Monday, 25 June 2007

The Valley noticed, Prime Minister

"Howard has his way on water"
'The government should be allowing these rivers to keep flowing'

THE Federal Government has used its numbers in the Senate to block a move to abandon plans to divert the Clarence and other North Coast rivers.
Last week Western Australian Greens Senator Rachel Siewert moved that the government 'abandon plans for damming the Clarence, Tweed, Richmond and Mann Rivers, and work with local communities, local water authorities and state governments in developing alternative sources to meet increasing demand, such as rainwater tanks, stormwater capture and storage, and recycling.'
The Senate voted 35-31 to defeat the motion.
One of those who voted against the motion was Liberal Senator and chairman of the Rural and Regional Affairs and Transport Standing Committee, which is investigating the Clarence diversion proposal, Bill Heffernan.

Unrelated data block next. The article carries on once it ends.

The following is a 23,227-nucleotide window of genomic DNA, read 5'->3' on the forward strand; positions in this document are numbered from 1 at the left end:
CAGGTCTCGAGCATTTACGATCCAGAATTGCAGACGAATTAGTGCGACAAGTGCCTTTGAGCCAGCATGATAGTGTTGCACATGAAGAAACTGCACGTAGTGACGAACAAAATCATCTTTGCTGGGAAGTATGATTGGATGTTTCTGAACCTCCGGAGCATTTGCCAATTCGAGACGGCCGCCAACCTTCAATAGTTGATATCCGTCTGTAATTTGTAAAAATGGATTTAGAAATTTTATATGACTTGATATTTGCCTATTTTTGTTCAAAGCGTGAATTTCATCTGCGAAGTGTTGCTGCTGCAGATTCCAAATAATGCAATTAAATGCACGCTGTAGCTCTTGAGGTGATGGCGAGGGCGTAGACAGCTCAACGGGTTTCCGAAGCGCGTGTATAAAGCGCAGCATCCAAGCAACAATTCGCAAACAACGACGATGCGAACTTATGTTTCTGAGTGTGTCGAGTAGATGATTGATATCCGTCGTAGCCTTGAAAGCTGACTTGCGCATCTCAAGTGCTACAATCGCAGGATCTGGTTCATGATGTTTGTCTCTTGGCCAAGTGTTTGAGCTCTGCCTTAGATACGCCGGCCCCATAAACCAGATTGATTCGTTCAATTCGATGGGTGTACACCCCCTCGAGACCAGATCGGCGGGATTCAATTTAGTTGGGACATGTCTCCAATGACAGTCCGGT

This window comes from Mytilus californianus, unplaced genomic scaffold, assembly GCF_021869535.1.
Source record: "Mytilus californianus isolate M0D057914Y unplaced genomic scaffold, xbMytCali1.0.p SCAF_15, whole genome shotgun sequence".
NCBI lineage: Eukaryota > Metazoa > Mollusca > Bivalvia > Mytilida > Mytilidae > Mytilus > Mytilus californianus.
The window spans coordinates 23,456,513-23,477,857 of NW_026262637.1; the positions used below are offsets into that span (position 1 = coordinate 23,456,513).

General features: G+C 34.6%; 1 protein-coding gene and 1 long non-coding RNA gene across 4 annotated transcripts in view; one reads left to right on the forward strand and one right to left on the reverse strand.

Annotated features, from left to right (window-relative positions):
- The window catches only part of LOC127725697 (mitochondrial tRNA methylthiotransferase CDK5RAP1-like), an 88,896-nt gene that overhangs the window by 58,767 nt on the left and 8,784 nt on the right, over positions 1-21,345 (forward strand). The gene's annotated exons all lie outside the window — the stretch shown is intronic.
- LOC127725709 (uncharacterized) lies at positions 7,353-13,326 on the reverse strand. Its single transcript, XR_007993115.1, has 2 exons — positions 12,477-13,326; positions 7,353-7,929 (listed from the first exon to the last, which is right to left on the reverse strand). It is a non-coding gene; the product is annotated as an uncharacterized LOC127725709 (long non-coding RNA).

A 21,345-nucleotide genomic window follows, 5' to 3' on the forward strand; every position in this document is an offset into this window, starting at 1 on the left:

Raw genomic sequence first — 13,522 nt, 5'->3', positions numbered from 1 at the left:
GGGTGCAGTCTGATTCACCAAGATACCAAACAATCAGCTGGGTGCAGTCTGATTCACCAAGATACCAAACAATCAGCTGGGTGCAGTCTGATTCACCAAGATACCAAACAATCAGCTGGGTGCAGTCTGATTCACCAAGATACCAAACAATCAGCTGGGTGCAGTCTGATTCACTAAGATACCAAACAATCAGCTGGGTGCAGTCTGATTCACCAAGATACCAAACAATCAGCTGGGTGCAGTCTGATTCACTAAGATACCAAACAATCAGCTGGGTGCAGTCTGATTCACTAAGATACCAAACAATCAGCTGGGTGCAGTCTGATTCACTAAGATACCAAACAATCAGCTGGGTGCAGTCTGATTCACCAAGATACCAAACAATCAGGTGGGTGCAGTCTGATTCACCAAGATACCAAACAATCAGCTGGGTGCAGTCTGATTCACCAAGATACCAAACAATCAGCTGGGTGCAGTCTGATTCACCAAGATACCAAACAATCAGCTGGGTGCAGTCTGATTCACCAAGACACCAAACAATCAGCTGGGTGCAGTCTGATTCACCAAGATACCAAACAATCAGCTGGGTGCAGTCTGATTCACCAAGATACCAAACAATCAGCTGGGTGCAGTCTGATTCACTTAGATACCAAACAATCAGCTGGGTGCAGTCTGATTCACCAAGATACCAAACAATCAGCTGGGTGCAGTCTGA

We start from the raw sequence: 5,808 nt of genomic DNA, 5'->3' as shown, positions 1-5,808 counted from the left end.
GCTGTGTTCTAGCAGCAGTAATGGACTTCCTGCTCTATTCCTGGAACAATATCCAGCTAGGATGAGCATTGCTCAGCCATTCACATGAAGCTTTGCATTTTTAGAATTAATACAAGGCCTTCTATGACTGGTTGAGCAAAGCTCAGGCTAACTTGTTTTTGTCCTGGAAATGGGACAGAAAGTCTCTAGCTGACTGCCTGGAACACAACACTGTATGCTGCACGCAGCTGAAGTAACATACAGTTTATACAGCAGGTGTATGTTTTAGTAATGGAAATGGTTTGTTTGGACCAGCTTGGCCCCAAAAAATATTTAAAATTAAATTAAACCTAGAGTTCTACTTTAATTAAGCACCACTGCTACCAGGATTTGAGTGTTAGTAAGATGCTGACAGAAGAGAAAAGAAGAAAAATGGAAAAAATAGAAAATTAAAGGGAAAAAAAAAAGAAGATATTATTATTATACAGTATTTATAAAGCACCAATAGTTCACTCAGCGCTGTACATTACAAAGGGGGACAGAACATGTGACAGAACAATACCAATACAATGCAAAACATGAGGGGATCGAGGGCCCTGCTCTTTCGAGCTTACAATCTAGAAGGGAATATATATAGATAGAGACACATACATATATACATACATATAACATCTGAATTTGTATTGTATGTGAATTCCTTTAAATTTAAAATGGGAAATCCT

Senator Siewert, who is the deputy chairwoman of the committee, supported the motion.
Later, NSW Green Senator Kerry Nettle called for the Clarence, Tweed, Richmond and Mann rivers to be able to continue flowing.
"The Greens proposed a motion to the Senate calling for the government to pursue water efficiency and recycling rather than dam the rivers of northern NSW, but the government opposed the motion," Senator Nettle said.
"The government should be allowing these rivers to keep flowing rather than proposing to dam them.
"The government opposed a Greens motion calling for rainwater tanks and water recycling. The government is acting irresponsibly.
"The government should stop opposing common sense measures that will increase water security for all Australians.
"The Greens support sustainable long-term solutions to water scarcity that the government continues to ignore at its peril."
The motion to the Senate also noted:
n.The impact of reduced rainfall on inflows into river systems in northern NSW due to the combined effects of climate change and drought.
n.That serious water management issues already exist in these systems, including problems with over-allocation of water resources.
n.The economic value of the range of industries that depend on these systems - from dairy farms on the floodplains through to commercial fisheries.

[The Daily Examiner,Grafton,25.06.07,"Howard has his way on water",p.7,text copy]

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